Artichoke’s Heart

It seems to me that there are a lot of young adult novels out there right now about dealing with weight issues.  In the past year, I’ve read Susan Vaught’s Big Fat Manifesto and Mary Hogan’s Pretty Face.  On my “to be read” list, there’s Laure Halse Anderson’s Wintergirls and Madeleine George’s Looks.  All of these novels deal with body image, as does my latest read, Artichoke’s Heart by Suzanne Supplee.  I have to say that I really enjoyed this book, especially since the author doesn’t sugarcoat what it’s like to be a fat teenager.  It’s not an easy life, and I would know.  I’ve been dealing with weight issues my entire life, so it’s refreshing to read about characters with similar experiences.

Rosemary is defined by her weight.  She is obsessed with how she looks and what she eats, and that seems to be the way the world defines her as well.  She doesn’t understand why it’s okay for everyone in the world to point out how much she’s eating or how much weight she’s gained.  (Amen to that!)  Why can’t they mind their own business?  She knows she’s fat; she doesn’t need to be reminded.  Yes, she would like to have more self control, but no one can fight this battle for her, and she wishes they’d stop trying.

After an overweight family friend suffers two heart attacks and Rosemary’s mom is diagnosed with cancer, Rosemary begins to realize that she has to do something to change the course of her life.  At first, she does things the wrong way (liquid diets and binges), but she eventually begins to exercise and be smarter about what she eats.  It’s not easy by any stretch of the imagination, and Rosemary still thinks about food a lot and continues to be tormented by the mean girls at school, but she has a support system there for her:  KayKay, a former popular girl with problems of her own; Kyle, Rosemary’s new boyfriend who loves her just the way she is; her mother who is fighting cancer but is still determined to be there for her daughter; and a bunch of ladies (and two gay men) who work at her mother’s hair salon, Heavenly Hair.  Rosemary’s got a long way to go before she’s truly confident in herself and comfortable with her appearance, but she’s getting there one step at a time.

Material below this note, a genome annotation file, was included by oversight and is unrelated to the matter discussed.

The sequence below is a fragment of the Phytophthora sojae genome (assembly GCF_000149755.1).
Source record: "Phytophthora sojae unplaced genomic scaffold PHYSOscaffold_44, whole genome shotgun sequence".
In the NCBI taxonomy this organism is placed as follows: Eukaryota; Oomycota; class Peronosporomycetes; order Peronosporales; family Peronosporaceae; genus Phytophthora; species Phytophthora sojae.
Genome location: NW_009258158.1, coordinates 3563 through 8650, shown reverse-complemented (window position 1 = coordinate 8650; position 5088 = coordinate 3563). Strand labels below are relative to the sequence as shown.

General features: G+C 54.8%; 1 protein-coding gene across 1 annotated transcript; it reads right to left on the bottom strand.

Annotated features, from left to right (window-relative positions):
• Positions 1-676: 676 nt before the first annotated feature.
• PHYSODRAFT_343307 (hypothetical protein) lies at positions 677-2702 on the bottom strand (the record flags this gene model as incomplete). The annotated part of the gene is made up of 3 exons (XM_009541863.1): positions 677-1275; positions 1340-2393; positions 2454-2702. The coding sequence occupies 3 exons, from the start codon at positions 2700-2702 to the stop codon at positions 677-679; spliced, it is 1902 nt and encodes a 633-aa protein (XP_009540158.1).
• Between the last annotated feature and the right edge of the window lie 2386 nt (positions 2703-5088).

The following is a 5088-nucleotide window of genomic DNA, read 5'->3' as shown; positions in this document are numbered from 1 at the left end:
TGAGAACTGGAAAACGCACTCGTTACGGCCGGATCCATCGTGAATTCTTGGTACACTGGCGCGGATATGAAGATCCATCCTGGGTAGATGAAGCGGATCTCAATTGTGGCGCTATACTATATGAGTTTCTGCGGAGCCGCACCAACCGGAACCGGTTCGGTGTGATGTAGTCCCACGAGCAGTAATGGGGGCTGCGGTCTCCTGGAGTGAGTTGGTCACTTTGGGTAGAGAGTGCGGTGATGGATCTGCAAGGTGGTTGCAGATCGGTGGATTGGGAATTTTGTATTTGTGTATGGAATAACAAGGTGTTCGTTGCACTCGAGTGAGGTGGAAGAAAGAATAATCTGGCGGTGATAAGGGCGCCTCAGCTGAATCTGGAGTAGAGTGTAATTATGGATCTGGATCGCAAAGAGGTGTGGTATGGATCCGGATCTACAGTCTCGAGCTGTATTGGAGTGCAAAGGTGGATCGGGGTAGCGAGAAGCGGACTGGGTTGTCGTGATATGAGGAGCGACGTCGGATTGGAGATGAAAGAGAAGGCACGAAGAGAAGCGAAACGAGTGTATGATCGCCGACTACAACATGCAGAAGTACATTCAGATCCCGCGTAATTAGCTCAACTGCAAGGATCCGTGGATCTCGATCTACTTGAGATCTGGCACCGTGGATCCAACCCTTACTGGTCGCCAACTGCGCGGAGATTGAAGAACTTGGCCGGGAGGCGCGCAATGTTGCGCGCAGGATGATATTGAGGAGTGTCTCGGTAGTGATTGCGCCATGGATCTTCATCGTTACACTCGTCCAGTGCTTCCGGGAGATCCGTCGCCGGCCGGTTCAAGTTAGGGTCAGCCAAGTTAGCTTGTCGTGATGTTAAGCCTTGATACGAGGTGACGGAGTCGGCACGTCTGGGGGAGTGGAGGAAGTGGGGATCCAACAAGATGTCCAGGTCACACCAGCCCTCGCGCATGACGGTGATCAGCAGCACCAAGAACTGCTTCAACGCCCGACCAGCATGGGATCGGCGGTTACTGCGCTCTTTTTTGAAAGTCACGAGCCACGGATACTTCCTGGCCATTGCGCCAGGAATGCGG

I found Artichoke’s Heart to be very inspirational, and I think it’s a good selection for anyone, young or old, with body image issues.  I also think this book could shed some light on what goes on in the mind of an overweight teen (self-loathing, disappointment, loneliness, guilt, etc.).  People often don’t realize how hard life is for these teens and that they are really trying to change.  Trust me.  I’ve been there.  (I’m still there.)

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